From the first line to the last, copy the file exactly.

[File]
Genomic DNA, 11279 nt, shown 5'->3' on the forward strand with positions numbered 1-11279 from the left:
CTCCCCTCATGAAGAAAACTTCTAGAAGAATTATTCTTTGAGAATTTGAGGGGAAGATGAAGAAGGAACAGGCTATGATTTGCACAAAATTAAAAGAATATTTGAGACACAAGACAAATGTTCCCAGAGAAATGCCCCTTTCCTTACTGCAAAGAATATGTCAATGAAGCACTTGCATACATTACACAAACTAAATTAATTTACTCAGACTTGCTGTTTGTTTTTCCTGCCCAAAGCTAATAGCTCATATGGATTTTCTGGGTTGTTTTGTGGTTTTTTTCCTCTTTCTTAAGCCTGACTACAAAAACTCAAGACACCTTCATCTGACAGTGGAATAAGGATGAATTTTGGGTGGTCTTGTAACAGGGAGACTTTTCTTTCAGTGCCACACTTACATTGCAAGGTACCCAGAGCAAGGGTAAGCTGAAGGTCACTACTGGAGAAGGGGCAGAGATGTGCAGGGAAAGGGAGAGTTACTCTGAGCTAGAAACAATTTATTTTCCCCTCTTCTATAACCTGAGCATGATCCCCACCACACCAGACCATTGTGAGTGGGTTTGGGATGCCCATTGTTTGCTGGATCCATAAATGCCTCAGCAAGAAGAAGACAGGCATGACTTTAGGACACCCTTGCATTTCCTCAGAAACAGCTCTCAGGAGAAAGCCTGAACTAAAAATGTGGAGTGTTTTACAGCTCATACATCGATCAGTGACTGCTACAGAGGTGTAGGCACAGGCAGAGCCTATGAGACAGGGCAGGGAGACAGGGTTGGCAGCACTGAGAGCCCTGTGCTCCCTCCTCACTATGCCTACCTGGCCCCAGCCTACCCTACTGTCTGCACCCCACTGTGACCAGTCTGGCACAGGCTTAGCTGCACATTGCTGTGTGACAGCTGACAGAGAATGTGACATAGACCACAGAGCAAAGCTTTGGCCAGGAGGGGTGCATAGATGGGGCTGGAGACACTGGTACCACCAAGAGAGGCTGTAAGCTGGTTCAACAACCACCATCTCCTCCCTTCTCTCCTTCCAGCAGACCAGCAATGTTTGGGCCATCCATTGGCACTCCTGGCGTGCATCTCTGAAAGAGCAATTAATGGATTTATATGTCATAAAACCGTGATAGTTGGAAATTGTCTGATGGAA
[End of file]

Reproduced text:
Genomic DNA, 11279 nt, shown 5'->3' on the forward strand with positions numbered 1-11279 from the left:
CTCCCCTCATGAAGAAAACTTCTAGAAGAATTATTCTTTGAGAATTTGAGGGGAAGATGAAGAAGGAACAGGCTATGATTTGCACAAAATTAAAAGAATATTTGAGACACAAGACAAATGTTCCCAGAGAAATGCCCCTTTCCTTACTGCAAAGAATATGTCAATGAAGCACTTGCATACATTACACAAACTAAATTAATTTACTCAGACTTGCTGTTTGTTTTTCCTGCCCAAAGCTAATAGCTCATATGGATTTTCTGGGTTGTTTTGTGGTTTTTTTCCTCTTTCTTAAGCCTGACTACAAAAACTCAAGACACCTTCATCTGACAGTGGAATAAGGATGAATTTTGGGTGGTCTTGTAACAGGGAGACTTTTCTTTCAGTGCCACACTTACATTGCAAGGTACCCAGAGCAAGGGTAAGCTGAAGGTCACTACTGGAGAAGGGGCAGAGATGTGCAGGGAAAGGGAGAGTTACTCTGAGCTAGAAACAATTTATTTTCCCCTCTTCTATAACCTGAGCATGATCCCCACCACACCAGACCATTGTGAGTGGGTTTGGGATGCCCATTGTTTGCTGGATCCATAAATGCCTCAGCAAGAAGAAGACAGGCATGACTTTAGGACACCCTTGCATTTCCTCAGAAACAGCTCTCAGGAGAAAGCCTGAACTAAAAATGTGGAGTGTTTTACAGCTCATACATCGATCAGTGACTGCTACAGAGGTGTAGGCACAGGCAGAGCCTATGAGACAGGGCAGGGAGACAGGGTTGGCAGCACTGAGAGCCCTGTGCTCCCTCCTCACTATGCCTACCTGGCCCCAGCCTACCCTACTGTCTGCACCCCACTGTGACCAGTCTGGCACAGGCTTAGCTGCACATTGCTGTGTGACAGCTGACAGAGAATGTGACATAGACCACAGAGCAAAGCTTTGGCCAGGAGGGGTGCATAGATGGGGCTGGAGACACTGGTACCACCAAGAGAGGCTGTAAGCTGGTTCAACAACCACCATCTCCTCCCTTCTCTCCTTCCAGCAGACCAGCAATGTTTGGGCCATCCATTGGCACTCCTGGCGTGCATCTCTGAAAGAGCAATTAATGGATTTATATGTCATAAAACCGTGATAGTTGGAAATTGTCTGATGGAA